Understanding Coffee and Its Process

Coffee is a drink enjoyed by people all over the world. It has a long history dating back to the 10th century, and it is believed to have originated in Ethiopia. Coffee quickly spread to other parts of the world, including the Middle East, Persia, Turkey, Southeast Asia, and the Americas. Today, drinking this beverage is an important part of many people’s daily routine.

Coffee appreciation can be a complex and overwhelming endeavor, much like wine. Every cup is unique, and the flavor can be affected by factors like the origin of the beans, the roast, and the brewing method. Today, you will understand coffee tasting a little better, so you can enjoy your morning cup to the fullest.

Traits of Coffee


The sense of smell is closely related to our sense of taste, which is why aroma is such an important part of coffee appreciation. Before you take a sip, take a moment to put your nose to the cup and let the aroma engulf you.

Depending on the coffee, common aromas include caramel, smoky, carbon, fruit, nutty and spicy. Some of these aromas may be subtle and thus challenging to detect for the everyday person. However, it never hurts to try because getting a good whiff will only help to enhance its flavor when you drink it.


Acidity is one of the qualities that give coffee its unique taste. It is commonly associated with coffee beans grown at higher elevations, and thus deemed of a higher quality. And with this drink, there are many different varieties of acid type. This can range from citric acid found in arabica to Malic acid that provides coffee with a fruit-like flavor.

If you’ve ever gotten a sour stomach from coffee, you’re not alone. In fact, many drinkers of this beverage associate highly acidic ones with an upset stomach. However, it’s not all types of acid that are to blame, but rather a specific type known as Quinic acid.

Quinic acid increases in stale coffee that has been roasted or brewed a long time ago, and rarely is from the origin of the coffee bean itself. So, next time you reach for a cup of joe and your stomach starts acting up, you know what might be to blame.


Coffee’s body is a measure of its texture, and you can get a sense of a coffee’s body by how rich or intense it feels on your tongue. Just like with aroma, there’s no one set way to describe a coffee’s body. Different coffee drinkers will use different words to try and capture the feeling.

There are two common terms used to describe different types of body, “heavy-bodied” and “light-bodied”. A heavy-bodied one will have a thicker and more viscous texture, while a light-bodied coffee will feel thinner and less viscous. You can easily understand the difference between a heavy body and a light body by comparing the feel of whole milk against skim milk as it settles in your mouth.


Coffee flavor is, quite simply, the taste of your coffee. Is there a hint of honey? Do you taste vanilla? Does it taste like a mix of nuts and caramel? The descriptors of coffee flavor, just like when describing coffee body, are as wide ranging as one’s vocabulary. Sweetness and Bitterness, among the other factors mentioned such as Acidity and Body, are common go-to descriptions when it comes to describing a coffee’s flavor.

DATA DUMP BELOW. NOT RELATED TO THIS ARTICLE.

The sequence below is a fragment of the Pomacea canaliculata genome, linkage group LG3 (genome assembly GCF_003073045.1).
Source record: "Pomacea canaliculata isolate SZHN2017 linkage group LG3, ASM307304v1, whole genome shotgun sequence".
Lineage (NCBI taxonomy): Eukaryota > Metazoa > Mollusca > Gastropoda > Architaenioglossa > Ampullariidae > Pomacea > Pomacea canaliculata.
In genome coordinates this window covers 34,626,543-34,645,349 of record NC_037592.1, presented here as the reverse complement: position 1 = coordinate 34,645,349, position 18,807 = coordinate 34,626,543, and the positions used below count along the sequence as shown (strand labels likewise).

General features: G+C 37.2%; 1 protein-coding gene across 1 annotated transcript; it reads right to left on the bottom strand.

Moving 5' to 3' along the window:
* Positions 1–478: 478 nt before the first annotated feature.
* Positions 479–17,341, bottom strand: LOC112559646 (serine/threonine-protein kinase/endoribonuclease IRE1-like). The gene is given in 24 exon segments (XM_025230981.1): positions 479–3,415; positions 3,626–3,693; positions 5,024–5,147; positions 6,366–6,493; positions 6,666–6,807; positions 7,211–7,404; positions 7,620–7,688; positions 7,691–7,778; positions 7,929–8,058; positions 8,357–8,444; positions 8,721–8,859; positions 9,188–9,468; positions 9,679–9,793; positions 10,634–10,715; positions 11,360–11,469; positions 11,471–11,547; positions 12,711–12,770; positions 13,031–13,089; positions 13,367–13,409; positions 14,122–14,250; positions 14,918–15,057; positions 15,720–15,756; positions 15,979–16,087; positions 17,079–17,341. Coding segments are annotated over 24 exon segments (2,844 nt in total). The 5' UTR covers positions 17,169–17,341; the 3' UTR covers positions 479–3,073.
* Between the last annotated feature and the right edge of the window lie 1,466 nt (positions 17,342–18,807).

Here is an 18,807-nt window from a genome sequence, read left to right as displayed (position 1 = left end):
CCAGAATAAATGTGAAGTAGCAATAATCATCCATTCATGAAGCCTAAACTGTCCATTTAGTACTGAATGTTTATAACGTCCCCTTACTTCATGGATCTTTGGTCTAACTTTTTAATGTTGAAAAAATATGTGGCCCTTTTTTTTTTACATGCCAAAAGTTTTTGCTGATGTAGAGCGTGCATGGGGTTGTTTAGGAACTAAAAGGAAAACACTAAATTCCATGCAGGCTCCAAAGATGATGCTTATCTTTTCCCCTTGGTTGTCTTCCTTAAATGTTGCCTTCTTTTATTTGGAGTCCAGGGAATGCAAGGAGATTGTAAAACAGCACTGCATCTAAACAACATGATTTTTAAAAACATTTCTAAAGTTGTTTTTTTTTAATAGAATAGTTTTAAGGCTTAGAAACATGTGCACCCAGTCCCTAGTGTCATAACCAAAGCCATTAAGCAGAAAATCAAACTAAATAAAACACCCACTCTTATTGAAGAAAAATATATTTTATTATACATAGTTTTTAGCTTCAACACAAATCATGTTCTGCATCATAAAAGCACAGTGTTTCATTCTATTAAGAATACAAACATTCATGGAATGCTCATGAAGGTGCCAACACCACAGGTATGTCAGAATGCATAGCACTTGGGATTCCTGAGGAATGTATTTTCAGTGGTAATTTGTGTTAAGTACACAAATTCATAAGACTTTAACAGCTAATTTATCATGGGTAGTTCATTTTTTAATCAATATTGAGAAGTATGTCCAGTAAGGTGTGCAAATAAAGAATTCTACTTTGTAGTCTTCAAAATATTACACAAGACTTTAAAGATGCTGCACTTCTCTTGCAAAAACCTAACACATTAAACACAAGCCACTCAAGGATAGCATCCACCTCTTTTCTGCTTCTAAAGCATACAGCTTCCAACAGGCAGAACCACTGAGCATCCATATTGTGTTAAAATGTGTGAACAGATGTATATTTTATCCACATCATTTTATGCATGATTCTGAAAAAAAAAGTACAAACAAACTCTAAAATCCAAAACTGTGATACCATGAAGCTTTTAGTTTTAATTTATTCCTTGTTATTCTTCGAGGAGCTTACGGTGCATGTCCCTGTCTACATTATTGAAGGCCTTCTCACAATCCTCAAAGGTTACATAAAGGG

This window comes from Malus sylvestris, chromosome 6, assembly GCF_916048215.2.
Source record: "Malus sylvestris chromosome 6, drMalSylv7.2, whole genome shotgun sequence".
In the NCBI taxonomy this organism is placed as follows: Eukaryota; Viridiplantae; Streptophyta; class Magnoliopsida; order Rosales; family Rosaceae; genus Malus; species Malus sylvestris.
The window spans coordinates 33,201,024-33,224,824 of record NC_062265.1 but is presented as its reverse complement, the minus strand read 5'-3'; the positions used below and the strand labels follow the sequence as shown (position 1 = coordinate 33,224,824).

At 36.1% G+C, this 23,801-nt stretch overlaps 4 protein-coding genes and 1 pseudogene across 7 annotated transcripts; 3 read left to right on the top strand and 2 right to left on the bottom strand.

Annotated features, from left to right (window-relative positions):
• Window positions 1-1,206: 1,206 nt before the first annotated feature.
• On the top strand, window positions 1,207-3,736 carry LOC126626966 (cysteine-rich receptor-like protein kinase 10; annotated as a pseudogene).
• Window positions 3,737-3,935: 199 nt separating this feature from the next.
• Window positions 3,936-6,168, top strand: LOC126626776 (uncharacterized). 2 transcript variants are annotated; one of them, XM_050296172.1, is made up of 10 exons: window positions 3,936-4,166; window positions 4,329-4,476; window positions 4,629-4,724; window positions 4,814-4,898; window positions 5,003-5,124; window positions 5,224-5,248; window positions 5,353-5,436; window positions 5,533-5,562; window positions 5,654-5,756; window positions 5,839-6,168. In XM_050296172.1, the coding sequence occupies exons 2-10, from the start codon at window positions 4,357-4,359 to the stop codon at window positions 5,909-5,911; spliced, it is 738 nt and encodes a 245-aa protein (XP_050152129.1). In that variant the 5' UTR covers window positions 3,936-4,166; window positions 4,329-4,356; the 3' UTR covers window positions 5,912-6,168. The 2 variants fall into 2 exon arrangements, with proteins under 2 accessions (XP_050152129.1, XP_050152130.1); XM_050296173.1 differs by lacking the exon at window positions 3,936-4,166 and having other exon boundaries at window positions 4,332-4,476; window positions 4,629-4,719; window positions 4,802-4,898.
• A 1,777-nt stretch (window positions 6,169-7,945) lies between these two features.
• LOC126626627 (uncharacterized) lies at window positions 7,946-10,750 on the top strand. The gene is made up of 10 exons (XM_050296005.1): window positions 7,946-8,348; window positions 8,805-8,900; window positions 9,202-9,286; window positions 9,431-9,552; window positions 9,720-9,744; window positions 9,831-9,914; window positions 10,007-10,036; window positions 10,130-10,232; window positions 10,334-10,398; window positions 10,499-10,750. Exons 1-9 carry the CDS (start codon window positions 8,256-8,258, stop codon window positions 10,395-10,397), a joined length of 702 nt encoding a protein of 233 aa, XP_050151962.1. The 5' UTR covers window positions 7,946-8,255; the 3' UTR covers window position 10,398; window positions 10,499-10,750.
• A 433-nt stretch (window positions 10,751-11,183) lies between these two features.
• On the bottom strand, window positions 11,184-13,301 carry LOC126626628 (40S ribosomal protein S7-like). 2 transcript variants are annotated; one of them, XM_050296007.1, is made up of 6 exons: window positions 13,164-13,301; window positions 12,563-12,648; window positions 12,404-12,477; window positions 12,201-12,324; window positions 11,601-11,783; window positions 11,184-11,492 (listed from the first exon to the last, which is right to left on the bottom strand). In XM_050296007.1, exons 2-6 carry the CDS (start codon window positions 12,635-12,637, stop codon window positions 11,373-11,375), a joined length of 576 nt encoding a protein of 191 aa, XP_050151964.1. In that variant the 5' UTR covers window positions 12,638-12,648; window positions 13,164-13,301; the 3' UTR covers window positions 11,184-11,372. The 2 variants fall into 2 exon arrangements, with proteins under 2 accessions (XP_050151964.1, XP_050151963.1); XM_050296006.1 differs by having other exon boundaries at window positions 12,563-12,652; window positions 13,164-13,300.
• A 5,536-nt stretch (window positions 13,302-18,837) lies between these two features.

Brewing Methods

Brewing coffee is a lot like making tea. You need to infuse the roasted coffee beans with water to extract their flavor. There are many different ways to brew coffee around the world, each with its own unique finish. For example, in the West, people use coffee machines, while in the East, people often use a sock brew method.

Filter Method

Brewing coffee using the filter method is a classic way to do it. You’ll need to grind the beans by hand, then put them in a pot with hot water that’s around 96°C (204.8°F). After letting the mixture steep for about 3 minutes, you’ll need to pour it through a filter to separate the grounds from the coffee. This brewing method produces coffee that’s not as heavy, and the acidity becomes more pronounced.

Press Coffee

The French Press is the most common type of Press coffee. To make it, coffee beans are first ground and then placed in a flask with hot water. Once the coffee grounds and water are mixed together, a plunger with small holes is used to press down on the mixture and force the coffee grounds to the bottom.

This allows the liquid to seep through the holes and produce a stronger cup of coffee. However, more coffee grounds are needed for this method than others.

Drip Coffee

When making drip coffee, you’ll need a filter and coffee grounds. Place the filter filled with the grounds over a pot, then pour hot water over the filter. The water should drip slowly through the filter into the pot.

This process is called “drip coffee” because of the slow dripping nature of the infusion. However, keep in mind that some liquid may pass by faster or slower than others due to the nature of liquid moving through coffee grounds. It may take some trial and error to determine the right extraction time and filter type that works best for you.

Instant Coffee

Instant coffee is a drink that’s already been made and is just waiting to be turned into a hot beverage. You’ll find these little packets of coffee powder at most stores, and all you need to do is add hot water to make a cup.

The coffee grounds used for this type of coffee are often lower quality than other brewing methods, which can affect the taste. If you’re looking for a quick cup of joe with less effort, instant coffee is a decent choice. 

Key Takeaway

Appreciating coffee can be complex and intimidating, similar to wine. Every cup has its own unique flavor profile that can be impacted by various factors such as the beans’ origin, the roast, and the brewing method. However, just like with wine, part of the fun of coffee appreciation is diving deep into these different flavors and profiles to find your favorite.

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